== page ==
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Hematopoietic Stem Cell Transplantation Resolves the Immune Deficit Associated with STAT3-Dominant-Negative Hyper-IgE Syndrome

Lookup NU author(s): Dr Christo Tsilifis, Dr Mary Slatter, Dr Zohreh Nademi, Dr Terence Flood, Professor Andrew Cant, Dr Mario Abinun, Professor Andrew Gennery

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This work is licensed under a Creative Commons Attribution 4.0 International License (CC BY 4.0).


Abstract

Autosomal dominant hyper-IgE syndrome caused by dominant-negative loss-of-function mutations in signal transducer and activator of transcription factor 3 (STAT3) (STAT3-HIES) is a rare primary immunodeficiency with multisystem pathology. The quality of life in patients with STAT3-HIES is determined by not only the progressive, life-limiting pulmonary disease, but also significant skin disease including recurrent infections and abscesses requiring surgery. Our early report indicated that hematopoietic stem cell transplantation might not be effective in patients with STAT3-HIES, although a few subsequent reports have reported successful outcomes. We update on progress of our patient now with over 18 years of follow-up and report on an additional seven cases, all of whom have survived despite demonstrating significant disease-related pathology prior to transplant. We conclude that effective cure of the immunological aspects of the disease and stabilization of even severe lung involvement may be achieved by allogeneic hematopoietic stem cell transplantation. Recurrent skin infections and abscesses may be abolished. Donor TH17 cells may produce comparable levels of IL17A to healthy controls. The future challenge will be to determine which patients should best be offered this treatment and at what point in their disease history.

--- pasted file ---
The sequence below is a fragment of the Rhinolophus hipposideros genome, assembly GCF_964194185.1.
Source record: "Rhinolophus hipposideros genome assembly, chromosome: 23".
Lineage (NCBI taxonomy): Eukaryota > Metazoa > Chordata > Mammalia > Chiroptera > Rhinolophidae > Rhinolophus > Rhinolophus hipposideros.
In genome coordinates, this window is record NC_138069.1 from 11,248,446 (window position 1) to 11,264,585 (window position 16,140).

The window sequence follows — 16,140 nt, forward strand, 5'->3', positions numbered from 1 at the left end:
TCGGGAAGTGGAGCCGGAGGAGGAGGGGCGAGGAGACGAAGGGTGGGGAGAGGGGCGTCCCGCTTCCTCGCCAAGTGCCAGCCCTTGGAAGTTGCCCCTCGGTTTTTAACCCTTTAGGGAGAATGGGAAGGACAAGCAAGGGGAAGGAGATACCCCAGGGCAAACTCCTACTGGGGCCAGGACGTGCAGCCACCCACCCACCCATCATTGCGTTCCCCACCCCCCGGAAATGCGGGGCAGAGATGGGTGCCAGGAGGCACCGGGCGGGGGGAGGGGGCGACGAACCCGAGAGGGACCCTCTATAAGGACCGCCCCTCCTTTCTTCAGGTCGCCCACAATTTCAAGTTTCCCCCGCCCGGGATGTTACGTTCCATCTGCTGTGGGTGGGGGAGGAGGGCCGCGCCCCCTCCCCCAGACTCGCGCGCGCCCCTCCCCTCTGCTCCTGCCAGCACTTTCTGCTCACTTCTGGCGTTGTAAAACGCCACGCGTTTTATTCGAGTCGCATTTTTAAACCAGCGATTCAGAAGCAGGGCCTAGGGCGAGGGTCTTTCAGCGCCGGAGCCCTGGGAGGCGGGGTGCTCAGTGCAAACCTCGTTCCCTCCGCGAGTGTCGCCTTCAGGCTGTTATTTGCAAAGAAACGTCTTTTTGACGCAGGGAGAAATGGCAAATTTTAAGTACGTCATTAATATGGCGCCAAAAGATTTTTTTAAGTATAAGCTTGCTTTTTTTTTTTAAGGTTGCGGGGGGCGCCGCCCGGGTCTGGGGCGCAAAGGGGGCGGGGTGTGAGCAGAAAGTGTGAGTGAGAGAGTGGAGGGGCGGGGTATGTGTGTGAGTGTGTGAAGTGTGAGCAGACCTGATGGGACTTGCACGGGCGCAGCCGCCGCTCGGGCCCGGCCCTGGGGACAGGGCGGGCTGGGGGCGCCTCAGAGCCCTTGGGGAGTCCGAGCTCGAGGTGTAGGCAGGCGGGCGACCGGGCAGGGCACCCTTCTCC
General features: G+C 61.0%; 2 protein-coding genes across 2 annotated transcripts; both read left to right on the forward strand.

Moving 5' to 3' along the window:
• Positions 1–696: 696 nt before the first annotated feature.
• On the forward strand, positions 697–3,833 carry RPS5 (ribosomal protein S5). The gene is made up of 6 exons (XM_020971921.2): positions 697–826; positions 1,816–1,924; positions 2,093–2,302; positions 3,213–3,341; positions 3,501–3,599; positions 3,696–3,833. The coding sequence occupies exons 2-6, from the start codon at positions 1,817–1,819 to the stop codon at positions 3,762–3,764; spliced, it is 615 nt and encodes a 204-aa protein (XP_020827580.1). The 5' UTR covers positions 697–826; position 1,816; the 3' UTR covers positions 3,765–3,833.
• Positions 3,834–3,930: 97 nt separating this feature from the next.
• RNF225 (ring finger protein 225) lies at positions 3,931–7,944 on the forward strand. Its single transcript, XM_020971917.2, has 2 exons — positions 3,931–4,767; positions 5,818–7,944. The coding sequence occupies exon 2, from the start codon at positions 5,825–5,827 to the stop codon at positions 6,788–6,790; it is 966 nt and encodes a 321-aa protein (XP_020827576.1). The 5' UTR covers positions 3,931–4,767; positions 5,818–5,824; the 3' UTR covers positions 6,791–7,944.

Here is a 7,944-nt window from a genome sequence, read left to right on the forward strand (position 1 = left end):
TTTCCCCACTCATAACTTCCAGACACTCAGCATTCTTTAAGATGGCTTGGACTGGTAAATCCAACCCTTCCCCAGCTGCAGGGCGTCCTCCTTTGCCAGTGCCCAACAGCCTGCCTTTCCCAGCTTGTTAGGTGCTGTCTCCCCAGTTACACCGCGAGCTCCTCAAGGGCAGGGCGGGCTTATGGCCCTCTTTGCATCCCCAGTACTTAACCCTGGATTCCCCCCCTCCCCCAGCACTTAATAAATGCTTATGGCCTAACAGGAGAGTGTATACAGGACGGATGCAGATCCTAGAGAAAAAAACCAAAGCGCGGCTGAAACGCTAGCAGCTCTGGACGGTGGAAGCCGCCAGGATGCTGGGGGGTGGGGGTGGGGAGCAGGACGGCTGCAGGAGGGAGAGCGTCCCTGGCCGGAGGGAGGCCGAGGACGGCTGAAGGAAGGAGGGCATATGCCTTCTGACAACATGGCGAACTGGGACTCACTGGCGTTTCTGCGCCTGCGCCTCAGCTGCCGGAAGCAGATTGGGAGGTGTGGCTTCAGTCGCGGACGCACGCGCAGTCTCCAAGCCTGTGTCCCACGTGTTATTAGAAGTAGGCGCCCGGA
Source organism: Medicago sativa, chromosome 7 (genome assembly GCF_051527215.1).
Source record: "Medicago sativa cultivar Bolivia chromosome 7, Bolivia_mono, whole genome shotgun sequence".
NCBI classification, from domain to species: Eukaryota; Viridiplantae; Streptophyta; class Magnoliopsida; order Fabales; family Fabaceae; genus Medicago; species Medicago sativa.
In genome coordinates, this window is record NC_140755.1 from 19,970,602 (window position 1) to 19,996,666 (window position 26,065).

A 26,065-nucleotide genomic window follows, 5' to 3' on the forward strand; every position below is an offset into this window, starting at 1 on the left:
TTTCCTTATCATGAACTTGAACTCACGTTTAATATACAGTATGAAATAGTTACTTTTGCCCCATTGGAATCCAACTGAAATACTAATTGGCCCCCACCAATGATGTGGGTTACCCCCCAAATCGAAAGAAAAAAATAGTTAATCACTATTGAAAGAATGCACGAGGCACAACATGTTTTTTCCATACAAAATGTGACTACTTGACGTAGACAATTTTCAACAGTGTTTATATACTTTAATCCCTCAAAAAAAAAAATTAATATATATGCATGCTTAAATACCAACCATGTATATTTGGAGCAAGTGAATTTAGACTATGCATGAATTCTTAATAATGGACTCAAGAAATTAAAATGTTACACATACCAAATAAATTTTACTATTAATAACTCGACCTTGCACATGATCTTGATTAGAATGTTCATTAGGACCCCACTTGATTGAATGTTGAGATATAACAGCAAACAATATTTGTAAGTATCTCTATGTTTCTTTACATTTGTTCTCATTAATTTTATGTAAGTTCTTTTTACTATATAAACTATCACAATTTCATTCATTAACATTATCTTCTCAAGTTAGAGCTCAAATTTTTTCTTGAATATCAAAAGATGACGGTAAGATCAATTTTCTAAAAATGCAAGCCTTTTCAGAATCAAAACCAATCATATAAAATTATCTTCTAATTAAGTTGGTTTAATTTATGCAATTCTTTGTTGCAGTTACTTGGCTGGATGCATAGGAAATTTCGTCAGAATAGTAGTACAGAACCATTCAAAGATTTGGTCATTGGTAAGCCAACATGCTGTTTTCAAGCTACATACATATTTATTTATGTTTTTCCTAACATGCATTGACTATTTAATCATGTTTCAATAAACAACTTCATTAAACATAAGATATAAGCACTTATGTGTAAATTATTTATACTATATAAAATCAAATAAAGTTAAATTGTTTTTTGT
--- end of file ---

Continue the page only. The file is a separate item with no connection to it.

Publication metadata

Author(s): Harrison SC, Tsilifis C, Slatter MA, Nademi Z, Worth A, Veys P, Ponsford MJ, Jolles S, Al-Herz W, Flood T, Cant AJ, Doffinger R, Barcenas-Morales G, Carpenter B, Hough R, Haraldsson Á, Heimall J, Grimbacher B, Abinun M, Gennery AR

Publication type: Article

Publication status: Published

Journal: Journal of Clinical Immunology

Year: 2021

Pages: Epub ahead of print

Online publication date: 01/02/2021

Acceptance date: 13/01/2021

Date deposited: 03/02/2021

ISSN (print): 0271-9142

ISSN (electronic): 1573-2592

Publisher: Springer

URL: https://doi.org/10.1007/s10875-021-00971-2

DOI: 10.1007/s10875-021-00971-2

PubMed id: 33523338


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